“Gaming in Color” delves into the queer world of video games


I think it’s important given the context of this review to inform you that I don’t consider myself a gaymer, or even much of a casual gamer. But as a product of the ‘90s, I would be lying if I said video games didn’t influence me. Growing up, I would go over to my next-door neighbor’s house all the time just to watch him play, and sometimes I actually joined in (he always offered, but I was a weird kid and usually preferred to watch). Eventually I would get my own systems–a Game Boy and a N64 – and play semi-regularly throughout the years.

By my preteens, however, video games had largely exited my life. That’s probably because I was never that good at them, but also because television, film and books had become my new interests. Then this past weekend an event occurred that had me suddenly feeling nostalgic–the passing of Saturo Iwata, Nintendo’s president and CEO. I don’t have to be a hardcore gamer to appreciate Kirby, Pokémon, and Super Mario. And because I make a habit of looking at things through a queer lens, my trip down memory lane got me thinking of gaymers and what the queer side of gaming is. Fortunately I already knew what my go-to would be–a new documentary called Gaming in Color.

The film features many interviews with industry pros, journalists, fans and more. What they all have in common is a passion for video games as well as a want for more inclusion in them.

Many of these individuals found an acceptance in the video game world that they didn’t find anywhere else growing up. But that notion of acceptance started to blur as they grew into themselves. If an industry and a community have truly accepted us, why don’t we see ourselves in the games we purchase?


The gaming industry undoubtedly caters to heterosexual white males. Just ask yourself this: how often have you played as a character that’s a bisexual woman of color? Gaming, unlike watching TV or listening to music, is an active activity. When you’ve immersed yourself in a game and have invested in it (both from a monetary and emotional standpoint), it’s only normal that you would want to see yourself reflected in it.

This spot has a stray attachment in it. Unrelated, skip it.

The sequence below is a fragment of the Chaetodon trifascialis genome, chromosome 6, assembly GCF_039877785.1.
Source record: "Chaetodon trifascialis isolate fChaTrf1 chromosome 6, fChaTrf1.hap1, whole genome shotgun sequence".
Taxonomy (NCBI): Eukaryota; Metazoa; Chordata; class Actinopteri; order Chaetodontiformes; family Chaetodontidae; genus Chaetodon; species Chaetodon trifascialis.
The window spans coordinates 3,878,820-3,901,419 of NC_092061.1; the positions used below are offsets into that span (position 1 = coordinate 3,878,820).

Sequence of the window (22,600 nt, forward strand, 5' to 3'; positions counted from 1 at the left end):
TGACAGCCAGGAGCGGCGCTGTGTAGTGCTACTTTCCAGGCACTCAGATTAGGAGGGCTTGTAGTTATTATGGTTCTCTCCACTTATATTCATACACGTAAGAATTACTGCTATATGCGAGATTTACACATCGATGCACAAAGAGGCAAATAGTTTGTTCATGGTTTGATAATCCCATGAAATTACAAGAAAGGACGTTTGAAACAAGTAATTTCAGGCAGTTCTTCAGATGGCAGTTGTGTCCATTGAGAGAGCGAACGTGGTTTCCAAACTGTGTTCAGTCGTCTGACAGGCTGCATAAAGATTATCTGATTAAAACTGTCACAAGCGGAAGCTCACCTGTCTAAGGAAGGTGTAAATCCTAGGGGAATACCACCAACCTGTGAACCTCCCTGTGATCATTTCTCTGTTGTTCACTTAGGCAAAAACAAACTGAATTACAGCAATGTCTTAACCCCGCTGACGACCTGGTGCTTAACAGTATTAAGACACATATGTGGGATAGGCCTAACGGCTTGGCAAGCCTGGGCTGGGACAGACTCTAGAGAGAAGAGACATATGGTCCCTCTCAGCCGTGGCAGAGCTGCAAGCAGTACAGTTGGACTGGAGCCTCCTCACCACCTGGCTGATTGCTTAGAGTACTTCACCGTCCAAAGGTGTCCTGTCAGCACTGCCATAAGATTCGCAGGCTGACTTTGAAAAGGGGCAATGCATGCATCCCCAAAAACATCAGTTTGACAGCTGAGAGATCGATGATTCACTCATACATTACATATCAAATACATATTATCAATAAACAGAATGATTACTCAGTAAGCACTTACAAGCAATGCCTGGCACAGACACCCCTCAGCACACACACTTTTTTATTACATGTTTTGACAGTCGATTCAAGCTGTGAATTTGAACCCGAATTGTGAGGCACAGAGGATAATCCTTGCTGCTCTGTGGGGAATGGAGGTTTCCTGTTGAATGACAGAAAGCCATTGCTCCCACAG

No one in the movie asks that most characters be queer, or even that this always be an option (though it is in some cool games like Mass Effect 3 where you can choose to play as a male or female Commander Shepard and have him or her be gay, lesbian or “default”). But surely it’s not too much to ask that video games be more reflective of society as a whole.


While we don’t see this much in mainstream games, “queer games” created by indie LGBT developers are making their mark. With their broader availability, there’s hope that this will serve as an education tool for gaming culture as a whole, which struggles with homophobia and transphobia. For proof of this just check out the comments section of articles highlighting games that are more LGBT-inclusive. Or turn on your headset and play online shooter games with guys who say, “That’s so gay,” with every loss.

In light of this it became clear that a safe space was necessary, and the GX game convention (formerly GaymerX) was the answer. The first convention happened over two days in the summer of 2013 in San Francisco, uniting gaymers who were “too gay for geek culture” and “too geeky for gay culture” with each other and allies. It was a super smash hit (I had to!).

As a movie, Gaming in Color lacks a certain energy and flow. The choppy transitions between interviews are a little annoying and I have to warn you that it does focus on GX a bit much towards the tail end–not all that surprising when you consider that the film’s production company is MidBoss, which organizes the convention. That said, I think you’ll be able to get past all that and focus in on the real stories the film tells and the serious issues it raises. In that way, Gaming in Color is a game changer.



Now, will one of you let me watch you play Mass Effect 3? Pretty please?

You can visit Gaming in Color’s website to buy or rent it today.

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